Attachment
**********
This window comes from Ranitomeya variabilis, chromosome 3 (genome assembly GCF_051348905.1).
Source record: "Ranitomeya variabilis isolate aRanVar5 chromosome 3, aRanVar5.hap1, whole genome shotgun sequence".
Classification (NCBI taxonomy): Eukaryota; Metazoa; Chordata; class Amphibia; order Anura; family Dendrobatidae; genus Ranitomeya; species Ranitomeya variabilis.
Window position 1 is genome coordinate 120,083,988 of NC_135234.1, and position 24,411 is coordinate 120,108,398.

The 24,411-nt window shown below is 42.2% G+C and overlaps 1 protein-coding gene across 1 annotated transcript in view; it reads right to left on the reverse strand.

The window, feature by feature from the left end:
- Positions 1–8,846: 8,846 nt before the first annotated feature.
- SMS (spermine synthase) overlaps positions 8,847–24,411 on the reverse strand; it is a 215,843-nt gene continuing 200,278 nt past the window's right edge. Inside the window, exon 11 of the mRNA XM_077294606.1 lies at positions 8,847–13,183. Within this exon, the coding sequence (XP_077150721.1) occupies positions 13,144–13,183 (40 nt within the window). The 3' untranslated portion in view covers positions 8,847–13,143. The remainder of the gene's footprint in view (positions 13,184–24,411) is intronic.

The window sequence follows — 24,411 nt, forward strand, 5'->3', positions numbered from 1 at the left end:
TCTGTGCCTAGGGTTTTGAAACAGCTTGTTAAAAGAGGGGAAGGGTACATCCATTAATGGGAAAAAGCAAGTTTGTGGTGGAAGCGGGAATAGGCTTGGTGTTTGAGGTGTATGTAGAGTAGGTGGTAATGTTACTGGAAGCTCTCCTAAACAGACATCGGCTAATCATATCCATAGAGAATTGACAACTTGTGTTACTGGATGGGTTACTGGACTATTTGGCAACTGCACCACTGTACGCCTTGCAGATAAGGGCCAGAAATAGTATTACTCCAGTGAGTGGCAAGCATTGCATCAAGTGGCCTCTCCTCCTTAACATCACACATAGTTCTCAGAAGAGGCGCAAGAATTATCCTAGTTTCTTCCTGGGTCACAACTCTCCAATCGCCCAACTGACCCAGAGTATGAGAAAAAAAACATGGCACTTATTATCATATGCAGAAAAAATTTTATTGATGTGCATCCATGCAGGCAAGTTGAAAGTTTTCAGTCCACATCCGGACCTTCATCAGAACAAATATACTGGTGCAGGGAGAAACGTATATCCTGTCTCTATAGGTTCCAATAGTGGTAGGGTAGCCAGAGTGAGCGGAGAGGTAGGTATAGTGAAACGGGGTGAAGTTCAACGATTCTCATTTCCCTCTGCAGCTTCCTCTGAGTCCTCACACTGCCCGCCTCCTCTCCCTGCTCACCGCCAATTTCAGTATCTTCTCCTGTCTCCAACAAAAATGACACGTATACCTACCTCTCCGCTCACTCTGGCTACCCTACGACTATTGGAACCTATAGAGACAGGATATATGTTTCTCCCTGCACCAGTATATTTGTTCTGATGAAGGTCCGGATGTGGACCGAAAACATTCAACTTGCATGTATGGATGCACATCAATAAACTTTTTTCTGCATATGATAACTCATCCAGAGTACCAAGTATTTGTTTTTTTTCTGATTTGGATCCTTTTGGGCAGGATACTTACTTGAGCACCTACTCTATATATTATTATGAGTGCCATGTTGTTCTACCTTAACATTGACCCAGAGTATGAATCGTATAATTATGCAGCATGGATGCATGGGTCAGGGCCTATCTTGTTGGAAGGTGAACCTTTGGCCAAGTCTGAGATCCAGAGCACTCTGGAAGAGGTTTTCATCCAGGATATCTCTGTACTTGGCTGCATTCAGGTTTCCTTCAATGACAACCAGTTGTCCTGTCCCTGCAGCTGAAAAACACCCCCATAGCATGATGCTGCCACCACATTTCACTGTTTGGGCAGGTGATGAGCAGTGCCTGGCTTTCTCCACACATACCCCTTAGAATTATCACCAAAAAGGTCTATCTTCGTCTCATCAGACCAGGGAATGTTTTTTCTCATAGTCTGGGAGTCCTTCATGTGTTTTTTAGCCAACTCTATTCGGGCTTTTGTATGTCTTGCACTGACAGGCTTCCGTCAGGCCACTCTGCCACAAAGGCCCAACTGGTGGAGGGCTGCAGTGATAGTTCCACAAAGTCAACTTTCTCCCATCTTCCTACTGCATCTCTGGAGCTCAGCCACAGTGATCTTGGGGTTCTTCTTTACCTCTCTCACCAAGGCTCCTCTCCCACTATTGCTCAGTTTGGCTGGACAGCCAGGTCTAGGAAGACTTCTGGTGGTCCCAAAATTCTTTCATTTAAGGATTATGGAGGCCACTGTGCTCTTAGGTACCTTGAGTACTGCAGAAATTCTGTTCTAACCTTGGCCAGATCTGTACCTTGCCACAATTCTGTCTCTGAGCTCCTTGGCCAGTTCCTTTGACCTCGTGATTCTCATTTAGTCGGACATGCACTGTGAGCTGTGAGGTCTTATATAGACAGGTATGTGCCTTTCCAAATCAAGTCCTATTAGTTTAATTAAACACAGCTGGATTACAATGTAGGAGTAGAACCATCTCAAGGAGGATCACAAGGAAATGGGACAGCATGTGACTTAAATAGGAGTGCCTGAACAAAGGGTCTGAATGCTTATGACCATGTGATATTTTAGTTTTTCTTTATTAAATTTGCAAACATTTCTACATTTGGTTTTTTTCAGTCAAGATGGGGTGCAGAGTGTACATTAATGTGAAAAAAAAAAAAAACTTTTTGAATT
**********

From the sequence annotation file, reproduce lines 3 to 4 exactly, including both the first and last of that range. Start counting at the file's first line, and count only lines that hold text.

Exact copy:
Classification (NCBI taxonomy): Eukaryota; Metazoa; Chordata; class Amphibia; order Anura; family Dendrobatidae; genus Ranitomeya; species Ranitomeya variabilis.
Window position 1 is genome coordinate 120,083,988 of NC_135234.1, and position 24,411 is coordinate 120,108,398.